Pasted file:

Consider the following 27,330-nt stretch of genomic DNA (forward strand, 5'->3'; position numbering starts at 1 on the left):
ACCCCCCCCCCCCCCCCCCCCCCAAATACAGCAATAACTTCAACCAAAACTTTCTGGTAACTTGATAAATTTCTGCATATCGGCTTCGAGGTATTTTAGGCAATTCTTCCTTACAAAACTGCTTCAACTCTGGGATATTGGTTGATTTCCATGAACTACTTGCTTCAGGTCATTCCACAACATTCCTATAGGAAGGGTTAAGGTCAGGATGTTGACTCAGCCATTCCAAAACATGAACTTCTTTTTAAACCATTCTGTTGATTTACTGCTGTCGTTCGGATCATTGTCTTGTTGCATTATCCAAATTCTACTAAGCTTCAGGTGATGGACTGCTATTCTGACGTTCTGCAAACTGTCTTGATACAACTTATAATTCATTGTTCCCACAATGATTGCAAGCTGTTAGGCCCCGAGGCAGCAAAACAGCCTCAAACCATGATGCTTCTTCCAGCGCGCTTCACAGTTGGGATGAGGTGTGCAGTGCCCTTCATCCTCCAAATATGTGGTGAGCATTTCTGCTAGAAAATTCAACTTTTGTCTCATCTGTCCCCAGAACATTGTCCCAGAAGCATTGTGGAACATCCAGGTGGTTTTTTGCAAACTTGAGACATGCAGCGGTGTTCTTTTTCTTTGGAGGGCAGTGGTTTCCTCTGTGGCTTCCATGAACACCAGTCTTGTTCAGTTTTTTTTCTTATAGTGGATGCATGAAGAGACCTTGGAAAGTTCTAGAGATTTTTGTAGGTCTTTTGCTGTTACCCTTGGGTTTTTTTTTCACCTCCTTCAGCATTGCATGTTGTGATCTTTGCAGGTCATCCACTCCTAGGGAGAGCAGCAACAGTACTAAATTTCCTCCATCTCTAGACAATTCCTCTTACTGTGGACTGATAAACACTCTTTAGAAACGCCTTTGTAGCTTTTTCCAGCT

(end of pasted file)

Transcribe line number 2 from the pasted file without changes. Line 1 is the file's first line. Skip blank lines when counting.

ACCCCCCCCCCCCCCCCCCCCCCAAATACAGCAATAACTTCAACCAAAACTTTCTGGTAACTTGATAAATTTCTGCATATCGGCTTCGAGGTATTTTAGGCAATTCTTCCTTACAAAACTGCTTCAACTCTGGGATATTGGTTGATTTCCATGAACTACTTGCTTCAGGTCATTCCACAACATTCCTATAGGAAGGGTTAAGGTCAGGATGTTGACTCAGCCATTCCAAAACATGAACTTCTTTTTAAACCATTCTGTTGATTTACTGCTGTCGTTCGGATCATTGTCTTGTTGCATTATCCAAATTCTACTAAGCTTCAGGTGATGGACTGCTATTCTGACGTTCTGCAAACTGTCTTGATACAACTTATAATTCATTGTTCCCACAATGATTGCAAGCTGTTAGGCCCCGAGGCAGCAAAACAGCCTCAAACCATGATGCTTCTTCCAGCGCGCTTCACAGTTGGGATGAGGTGTGCAGTGCCCTTCATCCTCCAAATATGTGGTGAGCATTTCTGCTAGAAAATTCAACTTTTGTCTCATCTGTCCCCAGAACATTGTCCCAGAAGCATTGTGGAACATCCAGGTGGTTTTTTGCAAACTTGAGACATGCAGCGGTGTTCTTTTTCTTTGGAGGGCAGTGGTTTCCTCTGTGGCTTCCATGAACACCAGTCTTGTTCAGTTTTTTTTCTTATAGTGGATGCATGAAGAGACCTTGGAAAGTTCTAGAGATTTTTGTAGGTCTTTTGCTGTTACCCTTGGGTTTTTTTTTCACCTCCTTCAGCATTGCATGTTGTGATCTTTGCAGGTCATCCACTCCTAGGGAGAGCAGCAACAGTACTAAATTTCCTCCATCTCTAGACAATTCCTCTTACTGTGGACTGATAAACACTCTTTAGAAACGCCTTTGTAGCTTTTTCCAGCT